Neither of your sentences is correct.
For - is a perposition which is followed by a noun. It show how long something lasts.
In your case the suitable preposition will be during, which tell us when smth is happened, and also it is used with a period of time.
So the correct sentence will be
During the last he had been staying here
Since tells us when smth started
Ago tells us how far in the past smth happened
One week ago, he stayed here. Past Simple because there is a specific time mentioned.
1-For the last week, he has been staying here.
2-For the last week, he had been staying here. Possible, but not without further context- where he's gone, etc.
3-Since one week ago, he has been staying here.
4-Since one week before, he had been staying here.
I don't like the 'since one week ago' much. I think it's more used by British speakers- I remember some Americans saying it was wrong and were surprised that it was used in a British ESL exam. 4 doesn't work at all.
Here's a third opinion. "last" doesn't seem to work for my North American dialect. But if I change "last" to past, it works:
1-For the past week, he has been staying here.
2-For the past week, he had been staying here.
The reason "past" seems to work and "last" doesn't is that "last week" expresses a definite time;i.e., not this week, but last week, whereas "past week" expresses a duration; i.e., over the past week. "for" expresses duration, so it needs a compatible durative object; e.g., for three days, for 2 weeks, etc.
It appears you're dealing with the morpho-semantic interface, last, past. In other words, both are similar in sound and meaning, and the reason, possibly, that (some) speakers use them interchangeably, and why others are starting to pick up on it and use it.
last week (non-durative)
=> a specific period of time; that is, its starting point and ending point are relative to today.
EX: For the last week, . . .
Prescribed rule: "for" (durative); for the *last week <ungrammatical>
Descriptive rule: "for" (durative); for the last week <grammatical>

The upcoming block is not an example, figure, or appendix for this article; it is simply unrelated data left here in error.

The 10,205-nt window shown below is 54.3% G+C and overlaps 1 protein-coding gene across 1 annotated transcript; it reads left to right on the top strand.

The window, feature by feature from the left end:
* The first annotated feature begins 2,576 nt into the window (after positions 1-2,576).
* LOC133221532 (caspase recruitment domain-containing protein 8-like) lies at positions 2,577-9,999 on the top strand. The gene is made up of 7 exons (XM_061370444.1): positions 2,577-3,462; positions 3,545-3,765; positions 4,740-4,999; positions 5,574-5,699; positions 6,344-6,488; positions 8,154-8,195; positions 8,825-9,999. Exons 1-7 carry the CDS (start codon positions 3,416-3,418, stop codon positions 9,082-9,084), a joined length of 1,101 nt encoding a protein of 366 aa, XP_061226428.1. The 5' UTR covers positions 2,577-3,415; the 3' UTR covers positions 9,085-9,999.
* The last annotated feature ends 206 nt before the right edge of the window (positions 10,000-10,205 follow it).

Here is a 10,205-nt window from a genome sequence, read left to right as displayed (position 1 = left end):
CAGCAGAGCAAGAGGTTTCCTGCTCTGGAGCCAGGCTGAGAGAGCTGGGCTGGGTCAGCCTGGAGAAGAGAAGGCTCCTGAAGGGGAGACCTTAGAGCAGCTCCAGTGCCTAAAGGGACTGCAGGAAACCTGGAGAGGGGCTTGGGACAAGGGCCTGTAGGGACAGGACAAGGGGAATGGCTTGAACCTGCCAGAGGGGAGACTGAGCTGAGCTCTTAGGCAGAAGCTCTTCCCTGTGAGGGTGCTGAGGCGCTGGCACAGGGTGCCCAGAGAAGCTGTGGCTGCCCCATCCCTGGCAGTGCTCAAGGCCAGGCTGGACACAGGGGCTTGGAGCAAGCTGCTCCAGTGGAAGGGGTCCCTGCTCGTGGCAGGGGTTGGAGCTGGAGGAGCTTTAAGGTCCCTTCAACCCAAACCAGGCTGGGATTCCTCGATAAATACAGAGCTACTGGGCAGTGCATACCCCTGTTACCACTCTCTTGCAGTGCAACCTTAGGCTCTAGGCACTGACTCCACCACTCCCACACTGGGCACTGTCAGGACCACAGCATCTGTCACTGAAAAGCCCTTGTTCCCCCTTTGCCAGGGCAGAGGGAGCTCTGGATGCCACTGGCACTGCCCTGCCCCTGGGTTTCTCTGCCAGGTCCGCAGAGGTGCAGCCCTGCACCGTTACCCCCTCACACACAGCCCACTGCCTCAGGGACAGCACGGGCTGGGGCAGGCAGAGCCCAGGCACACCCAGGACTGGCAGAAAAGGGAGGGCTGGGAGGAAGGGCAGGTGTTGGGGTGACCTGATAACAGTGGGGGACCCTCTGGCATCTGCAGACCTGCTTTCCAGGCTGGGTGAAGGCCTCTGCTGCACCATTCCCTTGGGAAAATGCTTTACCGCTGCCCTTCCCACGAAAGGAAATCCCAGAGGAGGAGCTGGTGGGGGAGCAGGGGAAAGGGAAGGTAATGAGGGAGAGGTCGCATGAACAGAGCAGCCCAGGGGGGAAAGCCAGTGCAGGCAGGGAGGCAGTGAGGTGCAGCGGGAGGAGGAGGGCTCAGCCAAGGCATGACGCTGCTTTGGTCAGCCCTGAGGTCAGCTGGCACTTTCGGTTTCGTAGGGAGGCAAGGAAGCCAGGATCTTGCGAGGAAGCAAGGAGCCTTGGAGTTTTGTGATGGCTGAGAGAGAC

=> last" sounds like past, a durative; "last" functions like past, an adjective, and "last" means something similar to past.
As for 3 and 4, below, I agree with tdol. 4 doesn't work, but it could work in some dialects. And the same holds true for 3, in some dialects.
Note, the perfect aspect is not compatible with defined time; e.g., since yesterday, since today, since last week, but add "ago" or "before" and we get a whole new meaning,
3-Since one week ago, he has been staying here. and
4-Since one week before, he had been staying here. and
The reason being, (and here's an old trick of the linguistics trade) consider what's not there,
3- Since one week ago [today], he has been studying here. <in some dialects>
"today" is compatible with the time expressed by the perfect aspect; i.e., from some unknown time in the past all the way up to now, today, the time of the speaking event.
Same holds true for 4.
4- Since one week before [today], he had been staying here. <in some dialects>
Note, with the past perfect, all one needs is a second event to complete the "perfection".
Cas, you are getting better and better at explaining these things. Are you a professional linguist? I just love the way you explain these things. To me it is very logical and very clear.
I'd disagree about perfect tense being incompatible with 'since yesterday',but maybe that it just a slip on your part, or maybe it is ignorance on mine or it is the result of a difference in dialects.
In any case, your explanation is brilliant.